I grew up in a big family. My parents proudly welcomed seven kids into the world. I was their third eldest, arriving after my sisters, Susan and Mary. We managed to live harmoniously in a modest bungalow in north suburban Chicago. We adopted a black cocker spaniel named “Howard” and somehow fit him into our crowded home.
Every Sunday, my family went together to Our Lady of Perpetual Help Church for Catholic mass. We shared a family table every night for supper, and each sibling would report to Dad and Mom about what had occurred that day. My siblings and I attended classes at the parish grade school and participated in extra-curricular activities. Amidst all the normalcy, I knew early on, no later than the second grade, that I was “different.” My parents had given me the name “Michael.” I often heard them refer to me as their “firstborn son.” But I felt like a girl inside. My inner sense of self never went away. It was me.
Growing up, I was too afraid to share my feelings with my folks or anyone else. I feared that my parents wouldn’t understand or might reject me. I imagined that my siblings, classmates, or neighborhood friends would ridicule or ostracize me. I worried that I was disobeying God’s word in some way. I wondered if I was mentally ill or sick. I kept my secret locked deep inside for years. I paid the price later as an adult.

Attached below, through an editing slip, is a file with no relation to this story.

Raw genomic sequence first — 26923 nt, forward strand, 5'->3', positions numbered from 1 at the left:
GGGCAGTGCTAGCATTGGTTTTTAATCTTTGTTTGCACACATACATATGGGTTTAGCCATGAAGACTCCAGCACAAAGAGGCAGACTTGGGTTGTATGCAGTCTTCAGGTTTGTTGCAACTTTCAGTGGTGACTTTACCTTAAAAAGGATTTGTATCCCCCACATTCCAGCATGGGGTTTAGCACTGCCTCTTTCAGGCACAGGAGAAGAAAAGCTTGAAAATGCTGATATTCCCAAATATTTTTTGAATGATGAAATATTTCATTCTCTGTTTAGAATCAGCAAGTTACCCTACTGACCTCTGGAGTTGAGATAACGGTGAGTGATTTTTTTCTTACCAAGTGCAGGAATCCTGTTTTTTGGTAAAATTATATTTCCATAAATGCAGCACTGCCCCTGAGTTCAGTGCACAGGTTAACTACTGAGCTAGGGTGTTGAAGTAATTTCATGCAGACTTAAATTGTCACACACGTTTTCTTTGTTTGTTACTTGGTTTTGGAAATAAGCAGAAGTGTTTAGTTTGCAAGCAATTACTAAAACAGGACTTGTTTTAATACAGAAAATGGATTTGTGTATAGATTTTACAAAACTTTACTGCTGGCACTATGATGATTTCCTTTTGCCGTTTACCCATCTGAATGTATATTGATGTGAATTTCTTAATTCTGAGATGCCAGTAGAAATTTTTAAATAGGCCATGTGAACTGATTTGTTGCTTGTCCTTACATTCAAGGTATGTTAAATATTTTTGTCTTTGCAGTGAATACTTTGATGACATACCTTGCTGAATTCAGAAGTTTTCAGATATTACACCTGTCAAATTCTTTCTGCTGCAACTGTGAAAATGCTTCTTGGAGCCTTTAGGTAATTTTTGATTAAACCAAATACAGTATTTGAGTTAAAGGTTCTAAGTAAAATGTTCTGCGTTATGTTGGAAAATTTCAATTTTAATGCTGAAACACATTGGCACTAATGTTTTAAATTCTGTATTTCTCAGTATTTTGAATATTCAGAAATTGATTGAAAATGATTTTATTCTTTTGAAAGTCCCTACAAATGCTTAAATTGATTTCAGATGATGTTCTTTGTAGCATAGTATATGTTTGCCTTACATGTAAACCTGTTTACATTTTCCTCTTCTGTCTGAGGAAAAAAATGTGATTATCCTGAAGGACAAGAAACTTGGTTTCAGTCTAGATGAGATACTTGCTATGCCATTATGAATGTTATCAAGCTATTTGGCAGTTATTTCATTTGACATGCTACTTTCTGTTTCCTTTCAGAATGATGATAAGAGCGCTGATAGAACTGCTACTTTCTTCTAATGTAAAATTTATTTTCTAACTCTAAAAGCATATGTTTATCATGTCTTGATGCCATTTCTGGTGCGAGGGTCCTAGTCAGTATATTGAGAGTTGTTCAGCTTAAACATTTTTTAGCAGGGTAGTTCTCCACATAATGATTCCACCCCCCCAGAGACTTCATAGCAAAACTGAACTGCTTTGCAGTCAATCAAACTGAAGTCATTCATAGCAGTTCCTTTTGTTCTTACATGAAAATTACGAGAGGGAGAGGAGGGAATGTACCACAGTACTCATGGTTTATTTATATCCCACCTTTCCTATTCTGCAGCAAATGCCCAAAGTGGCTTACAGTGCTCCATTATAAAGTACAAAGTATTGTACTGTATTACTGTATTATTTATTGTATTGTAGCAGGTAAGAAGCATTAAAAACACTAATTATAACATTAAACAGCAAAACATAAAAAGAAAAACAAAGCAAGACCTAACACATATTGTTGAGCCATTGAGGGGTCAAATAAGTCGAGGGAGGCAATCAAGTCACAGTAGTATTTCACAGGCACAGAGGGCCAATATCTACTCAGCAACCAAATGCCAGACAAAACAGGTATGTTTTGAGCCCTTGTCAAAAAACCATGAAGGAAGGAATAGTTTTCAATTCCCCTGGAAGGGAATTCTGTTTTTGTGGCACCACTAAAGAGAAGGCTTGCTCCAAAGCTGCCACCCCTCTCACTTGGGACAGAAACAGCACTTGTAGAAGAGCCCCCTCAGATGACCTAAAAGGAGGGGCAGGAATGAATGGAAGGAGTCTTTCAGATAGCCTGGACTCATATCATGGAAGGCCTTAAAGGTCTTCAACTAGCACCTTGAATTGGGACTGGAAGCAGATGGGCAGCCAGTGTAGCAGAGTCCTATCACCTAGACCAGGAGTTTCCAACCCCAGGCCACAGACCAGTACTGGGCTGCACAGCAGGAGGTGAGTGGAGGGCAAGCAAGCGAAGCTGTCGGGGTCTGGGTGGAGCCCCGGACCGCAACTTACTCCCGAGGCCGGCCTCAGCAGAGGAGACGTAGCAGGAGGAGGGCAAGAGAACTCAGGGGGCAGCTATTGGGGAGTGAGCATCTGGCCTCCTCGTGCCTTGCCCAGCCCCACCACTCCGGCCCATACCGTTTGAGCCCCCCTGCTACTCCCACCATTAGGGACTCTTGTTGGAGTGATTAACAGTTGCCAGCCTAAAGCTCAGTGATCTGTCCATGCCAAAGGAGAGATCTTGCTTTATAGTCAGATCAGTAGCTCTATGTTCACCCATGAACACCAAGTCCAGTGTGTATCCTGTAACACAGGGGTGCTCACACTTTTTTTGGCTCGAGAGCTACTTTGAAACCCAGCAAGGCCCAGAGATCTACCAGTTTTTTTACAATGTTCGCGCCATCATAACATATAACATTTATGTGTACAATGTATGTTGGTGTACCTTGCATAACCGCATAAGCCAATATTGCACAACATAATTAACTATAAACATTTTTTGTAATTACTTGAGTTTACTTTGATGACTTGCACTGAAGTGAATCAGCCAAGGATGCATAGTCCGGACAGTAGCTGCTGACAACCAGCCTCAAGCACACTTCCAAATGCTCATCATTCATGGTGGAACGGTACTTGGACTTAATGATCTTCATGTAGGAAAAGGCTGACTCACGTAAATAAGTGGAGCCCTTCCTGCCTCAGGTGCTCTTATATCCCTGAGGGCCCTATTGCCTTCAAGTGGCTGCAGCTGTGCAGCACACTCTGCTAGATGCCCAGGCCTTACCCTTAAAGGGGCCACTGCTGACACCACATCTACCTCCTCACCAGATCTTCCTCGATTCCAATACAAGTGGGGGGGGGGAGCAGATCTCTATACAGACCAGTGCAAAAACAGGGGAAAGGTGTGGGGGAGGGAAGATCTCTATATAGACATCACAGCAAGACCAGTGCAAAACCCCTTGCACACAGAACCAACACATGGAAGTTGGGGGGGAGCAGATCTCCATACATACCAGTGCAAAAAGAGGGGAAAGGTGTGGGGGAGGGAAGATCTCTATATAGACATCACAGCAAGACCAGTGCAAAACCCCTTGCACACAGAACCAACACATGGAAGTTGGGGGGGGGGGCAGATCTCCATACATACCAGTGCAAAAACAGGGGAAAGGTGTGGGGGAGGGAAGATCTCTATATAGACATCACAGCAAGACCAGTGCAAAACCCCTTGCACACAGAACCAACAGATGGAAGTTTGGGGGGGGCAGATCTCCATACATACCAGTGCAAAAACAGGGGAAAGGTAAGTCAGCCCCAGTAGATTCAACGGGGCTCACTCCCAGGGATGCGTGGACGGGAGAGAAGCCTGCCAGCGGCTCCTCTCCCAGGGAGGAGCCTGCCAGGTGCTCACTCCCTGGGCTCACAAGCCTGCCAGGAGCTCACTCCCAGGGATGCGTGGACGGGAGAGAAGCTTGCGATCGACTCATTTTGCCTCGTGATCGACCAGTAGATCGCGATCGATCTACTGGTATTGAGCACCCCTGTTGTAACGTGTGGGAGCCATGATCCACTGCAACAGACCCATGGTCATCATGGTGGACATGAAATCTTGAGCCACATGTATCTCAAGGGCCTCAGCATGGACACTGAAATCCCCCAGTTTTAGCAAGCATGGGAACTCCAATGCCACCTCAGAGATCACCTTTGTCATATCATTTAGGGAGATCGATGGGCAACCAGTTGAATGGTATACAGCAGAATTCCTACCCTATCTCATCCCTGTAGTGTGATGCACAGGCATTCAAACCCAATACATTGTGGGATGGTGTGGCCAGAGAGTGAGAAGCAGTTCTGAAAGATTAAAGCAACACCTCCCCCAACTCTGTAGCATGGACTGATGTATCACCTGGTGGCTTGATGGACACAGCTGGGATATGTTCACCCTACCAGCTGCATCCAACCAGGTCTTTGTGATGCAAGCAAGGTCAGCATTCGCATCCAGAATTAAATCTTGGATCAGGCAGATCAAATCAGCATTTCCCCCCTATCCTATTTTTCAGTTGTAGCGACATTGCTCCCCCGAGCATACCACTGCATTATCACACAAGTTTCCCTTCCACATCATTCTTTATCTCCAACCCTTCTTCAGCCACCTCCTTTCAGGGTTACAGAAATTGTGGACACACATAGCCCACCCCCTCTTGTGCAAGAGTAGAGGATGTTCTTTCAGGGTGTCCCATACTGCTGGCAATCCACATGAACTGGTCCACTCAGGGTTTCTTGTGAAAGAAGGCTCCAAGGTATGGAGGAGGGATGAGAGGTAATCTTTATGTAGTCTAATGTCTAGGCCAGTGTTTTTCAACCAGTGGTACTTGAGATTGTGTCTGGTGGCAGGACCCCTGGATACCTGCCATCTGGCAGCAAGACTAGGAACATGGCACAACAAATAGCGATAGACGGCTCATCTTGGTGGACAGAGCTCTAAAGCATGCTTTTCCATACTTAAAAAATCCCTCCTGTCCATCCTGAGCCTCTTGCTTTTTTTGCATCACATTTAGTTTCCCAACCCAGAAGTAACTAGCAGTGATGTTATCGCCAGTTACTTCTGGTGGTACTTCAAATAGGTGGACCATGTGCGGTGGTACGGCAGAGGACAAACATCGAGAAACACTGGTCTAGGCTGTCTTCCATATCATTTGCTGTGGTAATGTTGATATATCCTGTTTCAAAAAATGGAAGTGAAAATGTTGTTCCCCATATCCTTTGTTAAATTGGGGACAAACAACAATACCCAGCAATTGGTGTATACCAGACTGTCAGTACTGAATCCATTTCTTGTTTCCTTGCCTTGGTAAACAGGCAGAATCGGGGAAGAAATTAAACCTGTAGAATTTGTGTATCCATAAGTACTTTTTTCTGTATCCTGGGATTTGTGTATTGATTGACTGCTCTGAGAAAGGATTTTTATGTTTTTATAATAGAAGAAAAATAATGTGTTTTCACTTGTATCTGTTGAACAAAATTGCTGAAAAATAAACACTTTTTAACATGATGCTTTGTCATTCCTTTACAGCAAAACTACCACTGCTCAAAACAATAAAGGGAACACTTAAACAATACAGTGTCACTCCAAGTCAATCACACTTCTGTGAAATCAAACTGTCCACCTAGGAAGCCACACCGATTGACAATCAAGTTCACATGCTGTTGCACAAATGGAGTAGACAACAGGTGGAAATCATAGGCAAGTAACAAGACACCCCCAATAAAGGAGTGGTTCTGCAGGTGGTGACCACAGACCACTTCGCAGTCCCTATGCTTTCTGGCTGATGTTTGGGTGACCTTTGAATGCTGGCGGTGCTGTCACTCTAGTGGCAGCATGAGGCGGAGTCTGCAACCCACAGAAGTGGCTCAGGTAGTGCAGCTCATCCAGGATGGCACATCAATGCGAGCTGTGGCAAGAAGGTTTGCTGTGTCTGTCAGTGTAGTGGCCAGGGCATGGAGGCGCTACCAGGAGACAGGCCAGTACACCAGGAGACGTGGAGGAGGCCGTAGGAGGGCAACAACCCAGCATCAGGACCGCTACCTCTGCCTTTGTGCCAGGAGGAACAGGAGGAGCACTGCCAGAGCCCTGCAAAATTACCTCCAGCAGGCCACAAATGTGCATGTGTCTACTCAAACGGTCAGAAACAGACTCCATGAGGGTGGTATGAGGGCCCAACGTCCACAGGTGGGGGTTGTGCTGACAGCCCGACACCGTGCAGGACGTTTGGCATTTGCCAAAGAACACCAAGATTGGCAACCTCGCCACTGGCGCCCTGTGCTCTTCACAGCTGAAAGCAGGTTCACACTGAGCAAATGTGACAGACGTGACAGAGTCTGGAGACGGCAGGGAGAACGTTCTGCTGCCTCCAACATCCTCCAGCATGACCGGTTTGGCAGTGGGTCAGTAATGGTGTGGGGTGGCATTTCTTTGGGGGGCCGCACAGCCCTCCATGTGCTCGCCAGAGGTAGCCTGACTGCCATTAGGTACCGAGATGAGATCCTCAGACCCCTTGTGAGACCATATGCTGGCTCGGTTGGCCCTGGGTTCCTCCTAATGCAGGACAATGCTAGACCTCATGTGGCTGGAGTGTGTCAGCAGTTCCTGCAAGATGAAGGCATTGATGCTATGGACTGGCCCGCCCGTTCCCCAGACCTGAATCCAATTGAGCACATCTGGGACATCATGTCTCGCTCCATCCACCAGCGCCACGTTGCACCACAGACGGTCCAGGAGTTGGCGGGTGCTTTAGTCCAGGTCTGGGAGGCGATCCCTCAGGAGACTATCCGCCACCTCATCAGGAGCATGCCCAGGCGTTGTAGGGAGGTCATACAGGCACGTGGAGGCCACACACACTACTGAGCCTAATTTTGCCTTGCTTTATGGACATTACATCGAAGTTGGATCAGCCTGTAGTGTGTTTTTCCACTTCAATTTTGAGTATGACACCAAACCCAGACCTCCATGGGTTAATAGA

Today, when I encounter transgender children, be they teens or younger kids, I remember my own childhood. I recall the longing to be heard and seen as myself. I remember the confusing and oftentimes lonely battles with self-doubt. My need for support and affirmation from others was profound. I badly wanted to belong, just like everyone else. I know that these children want the same.
Transgender kids “feel” their true selves at a tender age. They typically are too young to be motivated by any desire to make a political or cultural statement. They are most often pre-pubescent and not thinking or feeling much of anything about the birds and the bees. Transgender kids are simply kids. Like their non-transgender peers, they are learning about themselves and developing with each passing day. They deserve and need love and support as they grow. That is increasingly difficult in today’s culture with the many hostile voices tearing down transgender people on social media, which is readily available to all kids.
Today, I urge all adults to open up their own hearts and minds to transgender youth. These kids, whether living in their birth home, with their relatives, or in a foster home, need the embrace of loving adults to help them thrive.
The difficult truth is that too many adults, for whatever reason, are unable to interact with transgender youth in a positive and affirming way. Whether an adult friend, a teacher, a social worker, a coach, or a counselor, you, as a caring adult in the life of a transgender child, can make an enormous difference in that child’s emotional well-being and sense of self-worth.
Listen carefully to these kids. Provide affirming guidance informed by what they communicate. Accept them.